Emrich: Well, it should surprise no one to learn that it’s Master of Orion II, but also Twilight Imperium 2 (that boardgame I mentioned earlier). Awesome games, both.

Hoseley: There are nice bits that I like from various games. I like Alpha Centauri because it’s Sid Meier and it’s Civ in space. STARS! Supernova has some really nice ship design, and there are various games that have nice little bits in them, but one that’s my favorite? That’s hard to say.

Some people criticized Sid Meier's Alpha Centauri for having funky sci-fi technologies like Super String Theory, Ethical Calculus, and Applied Relativity. Is it possible to create your own sci-fi universe and avoid being alien to the player or do you have to use the conventions established in popular science fiction?

Ewanchyna: That depends if you want to be successful or not and what your definition of success is. You can have a very original game that only a few people will love, thinking it's the greatest game ever created. On the other hand you can have a more conventional sci-fi game with broader appeal. If you deal with issues that are too academic or impractical, then you're going to alienate most people. Sci-fi is too small a genre to risk that.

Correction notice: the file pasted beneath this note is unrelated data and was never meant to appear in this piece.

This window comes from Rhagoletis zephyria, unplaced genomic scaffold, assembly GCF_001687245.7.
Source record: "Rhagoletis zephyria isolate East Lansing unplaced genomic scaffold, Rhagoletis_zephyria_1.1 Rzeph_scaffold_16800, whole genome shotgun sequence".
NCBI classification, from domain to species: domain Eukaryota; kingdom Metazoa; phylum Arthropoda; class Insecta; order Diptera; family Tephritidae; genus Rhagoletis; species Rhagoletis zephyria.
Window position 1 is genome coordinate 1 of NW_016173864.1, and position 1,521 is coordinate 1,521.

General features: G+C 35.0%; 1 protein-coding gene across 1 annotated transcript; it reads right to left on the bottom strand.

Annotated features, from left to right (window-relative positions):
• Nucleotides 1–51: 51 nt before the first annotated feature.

I think a better approach is to base the game on the standard conventions of popular sci-fi, but expand it slightly in the direction you want to go. In this way people will connect with you game right away. If successful, you can grow a franchise by continuing to move the game in the direction you want.

I think the rules of creating a good sci-fi game are the same as creating a good sci-fi story. If you were to take the elements of your game and try to write stories from it, then you could get a sense of how good the game is based on the stories you could write from it. In the case of SMAC's heady technologies, you'd have to write a story with a pretty clever hook, as most people would be too disconnected from the technology to see it's relevance. This in turn may lead you to change the focus of the game.

Emrich: You could go either way. For MOO3, we’re sticking with popular conventions (and adding a few twists of our own to extend that convention just a bit).

Fisher: You need to stay rooted in the familiar. One of the most appealing things about the Star Wars or Star Trek universes is that they're more like our own than different. Sure, the wallpaper is new, but people still live in houses, pilot vehicles, and have relationships that mirror the variety in our own society. In the same way, our technologies begin with that which we know about our own universe and then extrapolate in as "realistic" a manner as possible into the distant future. If we created our own universe, it would feel far more alien. And we'd probably have one heck of a time play-balancing it, since we'd have nothing real to compare with.